The Last March of the Ents



OneLug is showcasing an incredible creation – a truly giant diorama of the Battle of Isengard from the Two Towers. Featuring a 7 foot high Orthanc and more than 25 Ents squashing hundreds of Orcs, the display is faithful to the movie scene in exacting detail. They’ve built a convincing flood from the newly-destroyed dam, along with a flaming Ent running towards the oncoming water and even added Orc campfires and armories. Merry and Pippin ride atop a fantastic Treebeard, while Saruman is safely ensconced in his tower with Grima. But the fateful water wheel lurks below waiting to gruesomely end his life later in the movie. These builders thought of everything, and it’s an extremely impressive showpiece. It’s literally too big to fit in any one photo, so be sure to check out the Flickr set. It’s traveling to Brickcon if you happen to be in Seattle next weekend. 

– via The Brothers Brick 

Next iPhone on October 4th

It’s official now – the Loop’s Jim Dalrymple reports that invitations have been sent out for an iPhone announcement on October 4th, 10:00 am PT. It’s held at the Apple campus, not a large auditorium. It should be an interesting presentation, since there’s still the possible refresh of the iPod line, rumors of a new Apple TV, and even scattered (likely untrue) reports of an iPad 3 to worry about. Not to mention the 4S or 5 debacle that’s consumed us for the last 3 months or so.

On a side note, Apple continues their tradition of creative invitations. The icons have all the info and practically eliminate the need for text.

Enter the Brick

Cole Blaq‘s series interpreting the classic LEGO brick has produced some eye-catching results. It’s hard to pick a favorite, but I’m enamored of the trans-yellow innards of this one. I won’t post a photo since he’s disabled downloads from flickr, but I highly suggest you check it out.

Cupertino, we have a problem



Craig Grannell writes today about how Lion actually deserves the criticism it gets for being too buggy. I completely agree. Say what you will about Macs, but there was a time when everyone could agree that Macs were stable. The whole “software made for the hardware” argument made sense and held up in reality. Now, Lion is the OS I’m almost embarrassed to explain to my newly Mac-ified friends. “Yes, that print dialogue sometimes doesn’t work.” “Yup, all your folders just moved around because Finder no longer remembers where they were before.” “Yes, Preview just opened your image and then immediately quit. You didn’t want it to do that?” Lion is decidedly not the “most polished OS ever” that some people claim it is.


Of course there are detractors who want to label everything Apple makes as the next Vista. But Apple really does need to fix Lion up, and quickly. Yesterday my laptop decided to spontaneously forget that it had an Airport card installed. Simple explanation, right? Except that my card did not actually die. I just replaced it a month ago, and it was installed by the Geniuses themselves. The previous one actually did fail, so I can tell this isn’t a hardware problem. A simple Google search turns up dozens of similar complaints from the Apple and MacRumors support forums, but not one viable fix. The standard “repair permissions, reset SMC and PRAM” is the most common suggestion, but it doesn’t work. I’ve restored from a Time Machine backup. I’ve installed the 10.7.1 combo update. I’ve reinstalled Lion itself from the recovery partition. I’ve opened up my MacBook, removed the Airport Card, then replaced it just to see if anything changed. Nothing.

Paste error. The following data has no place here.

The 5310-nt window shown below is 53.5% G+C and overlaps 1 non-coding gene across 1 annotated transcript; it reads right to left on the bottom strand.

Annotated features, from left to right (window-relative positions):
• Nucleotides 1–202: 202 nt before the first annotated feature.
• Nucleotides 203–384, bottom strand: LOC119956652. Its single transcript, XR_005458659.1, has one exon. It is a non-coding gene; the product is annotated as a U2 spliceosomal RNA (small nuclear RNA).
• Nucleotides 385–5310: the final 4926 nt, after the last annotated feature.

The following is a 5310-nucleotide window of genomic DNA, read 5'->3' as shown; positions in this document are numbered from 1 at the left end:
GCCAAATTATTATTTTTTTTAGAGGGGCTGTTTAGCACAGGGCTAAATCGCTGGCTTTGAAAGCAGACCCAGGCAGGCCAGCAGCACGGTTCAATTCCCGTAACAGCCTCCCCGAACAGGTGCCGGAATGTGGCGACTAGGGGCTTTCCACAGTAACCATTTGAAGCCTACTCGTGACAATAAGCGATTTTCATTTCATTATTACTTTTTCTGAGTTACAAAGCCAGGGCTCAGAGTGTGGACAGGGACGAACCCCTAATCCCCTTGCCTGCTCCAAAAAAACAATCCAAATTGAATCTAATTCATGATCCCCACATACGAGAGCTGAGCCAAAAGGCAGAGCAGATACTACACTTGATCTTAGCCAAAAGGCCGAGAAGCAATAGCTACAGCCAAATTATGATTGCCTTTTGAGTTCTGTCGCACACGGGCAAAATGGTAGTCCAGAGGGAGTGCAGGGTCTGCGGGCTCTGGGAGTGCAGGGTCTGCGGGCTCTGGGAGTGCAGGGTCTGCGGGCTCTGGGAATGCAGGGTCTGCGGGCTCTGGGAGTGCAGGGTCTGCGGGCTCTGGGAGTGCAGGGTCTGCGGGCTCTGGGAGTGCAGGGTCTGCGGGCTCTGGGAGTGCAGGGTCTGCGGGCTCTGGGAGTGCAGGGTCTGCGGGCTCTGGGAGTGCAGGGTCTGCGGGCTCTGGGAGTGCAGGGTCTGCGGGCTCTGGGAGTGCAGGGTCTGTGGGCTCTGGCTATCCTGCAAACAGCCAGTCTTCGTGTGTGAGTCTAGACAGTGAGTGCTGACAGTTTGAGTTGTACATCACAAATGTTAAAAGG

It’s legitimately serious bugs like these that make me leery of using Lion as a primary OS, even though it’s been out of beta since July. This is not the Apple I admire for its best-in-class products and “just works” mentality. Until Cupertino pushes out a fix, I’m stuck to a cable. Because that’s what laptops are for, right?

Architectural Excellence

In my research today about LEGO skyscrapers, I stumbled across this incredible portfolio by Adam Reed Tucker. A former architect and one of only 11 certified LEGO professionals in the world, he dutifully recreates the world’s most impressive buildings in exacting detail. He’s even done the St. Louis Gateway Arch using only traditional bricks.

Besides building massive creations he also founded and actively designs LEGO’s successful Architecture line. His seemingly unlimited ambition and dedication to such massive buildings even extends to unbuilt skyscrapers like the Chicago Spire and the Miglin-Beitler Skyneedle. Seeing such stunning recreations is awe-inspiring, and I am quite disappointed to have missed his display at Chicago’s Museum of Science and Industry last year. I can only hope it will return after it leaves the Smithsonian so I can take a firsthand look.

– via

A picture is worth a thousand words



 created by Todd Webb, photo from BrickWorld 2007. 




Orion Pax and PanikOne have crafted a masterful football mech with simply awesome sneakers. The color scheme and neon green canopy are perfect for a pro sports team, but the shoes really put it a cut above. 

I’m getting some great ideas from the parts he used for my own planned Basquash MOC. It’s barely in the planning stages, but the essential sneakers were really a holdup for me. It’s all much clearer now thanks to the ideas here.